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The Ways of White Folks

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Language  English
Originally published  1934
Country  United States of America
Preceded by  Scottsboro limited
4.4/5 Goodreads

Publication date  1934
Author  Langston Hughes
Genre  Short story collection
The Ways of White Folks t0gstaticcomimagesqtbnANd9GcSQ75xbZBsWddr1At
Pages  248 (first edition) / 272 (1990 paperback)
ISBN  0-679-72817-1 (1990 paperback)
LC Class  PZ3.H87313 Way PS3515.U274
Publishers  Alfred A. Knopf (first edition), Vintage Books (1990)
Similar  Langston Hughes books, Other books

The Ways of White Folks is a collection of short stories by Langston Hughes, published in 1934. Hughes wrote the book during a year he spent living in Carmel, California. The collection, "marked by pessimism about race relations, as well as a sardonic realism or, contextually: humorous racism," is among his best known works. Like Chesnutt's The Conjure Woman (1899) and Wright's Uncle Tom's Children (1938), it is an example of a short story cycle.

The collection consists of 14 short stories:

In September 1996, upon the publication of a comprehensive edition of Hughes's short stories entitled The Short Stories of Langston Hughes (ISBN 0-8090-1603-6), David Herbert Donald, in a review published by The New York Times, wrote:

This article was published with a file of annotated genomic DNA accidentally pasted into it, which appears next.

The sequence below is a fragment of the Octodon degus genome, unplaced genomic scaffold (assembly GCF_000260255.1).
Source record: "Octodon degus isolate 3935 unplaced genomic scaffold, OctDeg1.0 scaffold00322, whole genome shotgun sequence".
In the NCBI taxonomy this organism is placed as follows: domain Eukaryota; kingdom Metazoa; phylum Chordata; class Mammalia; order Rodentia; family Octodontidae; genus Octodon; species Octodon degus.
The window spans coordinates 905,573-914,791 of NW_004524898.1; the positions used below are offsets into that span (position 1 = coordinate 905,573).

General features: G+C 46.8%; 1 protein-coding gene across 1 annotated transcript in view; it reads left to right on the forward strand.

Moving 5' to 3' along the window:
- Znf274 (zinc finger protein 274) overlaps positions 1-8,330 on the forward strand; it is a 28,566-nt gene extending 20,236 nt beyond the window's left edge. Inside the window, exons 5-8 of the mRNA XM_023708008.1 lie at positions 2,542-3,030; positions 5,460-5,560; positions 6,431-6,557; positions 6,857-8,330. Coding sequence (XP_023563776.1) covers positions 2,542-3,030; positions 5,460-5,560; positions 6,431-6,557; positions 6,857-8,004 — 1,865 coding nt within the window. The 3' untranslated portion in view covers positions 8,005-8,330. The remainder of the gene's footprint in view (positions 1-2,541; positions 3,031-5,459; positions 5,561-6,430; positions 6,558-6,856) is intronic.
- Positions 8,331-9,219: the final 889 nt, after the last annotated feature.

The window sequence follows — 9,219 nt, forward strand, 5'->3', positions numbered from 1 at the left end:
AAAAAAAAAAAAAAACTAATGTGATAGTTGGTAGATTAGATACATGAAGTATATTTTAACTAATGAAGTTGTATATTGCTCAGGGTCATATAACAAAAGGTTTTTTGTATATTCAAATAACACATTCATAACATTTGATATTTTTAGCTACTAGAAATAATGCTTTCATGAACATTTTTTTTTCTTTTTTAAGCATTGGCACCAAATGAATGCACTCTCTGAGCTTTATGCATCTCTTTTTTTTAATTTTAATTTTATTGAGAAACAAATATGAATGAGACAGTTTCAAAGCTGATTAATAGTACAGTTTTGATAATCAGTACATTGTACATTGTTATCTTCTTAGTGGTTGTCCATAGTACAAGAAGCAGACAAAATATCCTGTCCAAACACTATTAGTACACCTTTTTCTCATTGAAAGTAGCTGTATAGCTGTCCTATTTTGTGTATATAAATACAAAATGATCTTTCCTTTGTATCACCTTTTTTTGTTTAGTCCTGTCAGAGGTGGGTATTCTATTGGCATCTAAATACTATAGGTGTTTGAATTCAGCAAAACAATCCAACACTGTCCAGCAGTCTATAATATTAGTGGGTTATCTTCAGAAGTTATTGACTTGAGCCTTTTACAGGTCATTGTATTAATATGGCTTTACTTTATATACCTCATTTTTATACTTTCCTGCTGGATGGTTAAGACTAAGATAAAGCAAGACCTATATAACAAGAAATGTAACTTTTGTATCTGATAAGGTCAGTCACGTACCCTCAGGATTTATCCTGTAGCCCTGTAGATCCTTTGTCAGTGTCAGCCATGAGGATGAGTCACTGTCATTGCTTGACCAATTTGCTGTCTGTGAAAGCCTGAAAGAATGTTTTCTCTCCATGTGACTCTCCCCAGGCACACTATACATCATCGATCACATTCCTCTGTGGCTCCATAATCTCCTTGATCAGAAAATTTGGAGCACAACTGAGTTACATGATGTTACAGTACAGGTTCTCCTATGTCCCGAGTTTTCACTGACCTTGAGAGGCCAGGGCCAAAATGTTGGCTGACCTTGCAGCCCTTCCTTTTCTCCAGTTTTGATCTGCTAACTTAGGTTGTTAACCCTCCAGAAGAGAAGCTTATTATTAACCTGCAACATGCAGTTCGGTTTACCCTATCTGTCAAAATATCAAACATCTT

Hughes's short stories might occupy a larger place in American literature had they all lived up to the standard he set in The Ways of White Folks, written when he was under the immediate influence of D. H. Lawrence and when he was still a passionate socialist. He could not sustain the tone of those powerful, polemical pieces. Temperamentally averse to confrontation, in subsequent years he allowed his tone to slip from irony to sarcasm, and his later short stories — some of which ran to only two or three pages — were often scenes or vignettes, without much room for characterization or development.

"Cora Unashamed"

David Herbert Donald called "Cora Unashamed" — one of the stories in The Ways of White Folks — "a brilliantly realized portrait of an isolated black woman in a small Middle Western town, who stoically survives her own sorrows but in the end lashes out against the hypocrisy of the whites who employ her." That story was adapted into a film of the same name from The American Collection directed by Deborah M. Pratt, starring Regina Taylor and Cherry Jones, and released in 2000. Cinematographer Ernest Holzman won an American Society of Cinematographers (ASC) Award, for Outstanding Achievement in Cinematography in Movies of the Week/Mini-Series'/Pilot for Network or Basic Broadcast TV, for his work on this film.

References

The Ways of White Folks Wikipedia


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